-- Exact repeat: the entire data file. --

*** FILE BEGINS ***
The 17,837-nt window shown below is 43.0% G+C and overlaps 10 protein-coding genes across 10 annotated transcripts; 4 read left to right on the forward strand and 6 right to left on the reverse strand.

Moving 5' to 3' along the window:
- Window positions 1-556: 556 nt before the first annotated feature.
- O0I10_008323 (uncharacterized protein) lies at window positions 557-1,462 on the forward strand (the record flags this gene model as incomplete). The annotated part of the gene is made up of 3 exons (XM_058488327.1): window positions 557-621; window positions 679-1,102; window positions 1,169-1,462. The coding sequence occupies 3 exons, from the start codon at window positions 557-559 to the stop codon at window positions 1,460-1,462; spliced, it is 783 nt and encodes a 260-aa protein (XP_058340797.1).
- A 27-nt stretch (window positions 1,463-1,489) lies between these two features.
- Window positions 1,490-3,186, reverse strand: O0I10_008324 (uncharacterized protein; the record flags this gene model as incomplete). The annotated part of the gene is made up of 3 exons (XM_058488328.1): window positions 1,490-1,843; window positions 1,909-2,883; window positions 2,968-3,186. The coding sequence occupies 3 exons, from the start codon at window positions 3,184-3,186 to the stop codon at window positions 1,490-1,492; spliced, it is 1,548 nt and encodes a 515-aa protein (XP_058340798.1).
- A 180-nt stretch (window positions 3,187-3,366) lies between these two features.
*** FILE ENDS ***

The 17,837-nt window shown below is 43.0% G+C and overlaps 10 protein-coding genes across 10 annotated transcripts; 4 read left to right on the forward strand and 6 right to left on the reverse strand.

Moving 5' to 3' along the window:
- Window positions 1-556: 556 nt before the first annotated feature.
- O0I10_008323 (uncharacterized protein) lies at window positions 557-1,462 on the forward strand (the record flags this gene model as incomplete). The annotated part of the gene is made up of 3 exons (XM_058488327.1): window positions 557-621; window positions 679-1,102; window positions 1,169-1,462. The coding sequence occupies 3 exons, from the start codon at window positions 557-559 to the stop codon at window positions 1,460-1,462; spliced, it is 783 nt and encodes a 260-aa protein (XP_058340797.1).
- A 27-nt stretch (window positions 1,463-1,489) lies between these two features.
- Window positions 1,490-3,186, reverse strand: O0I10_008324 (uncharacterized protein; the record flags this gene model as incomplete). The annotated part of the gene is made up of 3 exons (XM_058488328.1): window positions 1,490-1,843; window positions 1,909-2,883; window positions 2,968-3,186. The coding sequence occupies 3 exons, from the start codon at window positions 3,184-3,186 to the stop codon at window positions 1,490-1,492; spliced, it is 1,548 nt and encodes a 515-aa protein (XP_058340798.1).
- A 180-nt stretch (window positions 3,187-3,366) lies between these two features.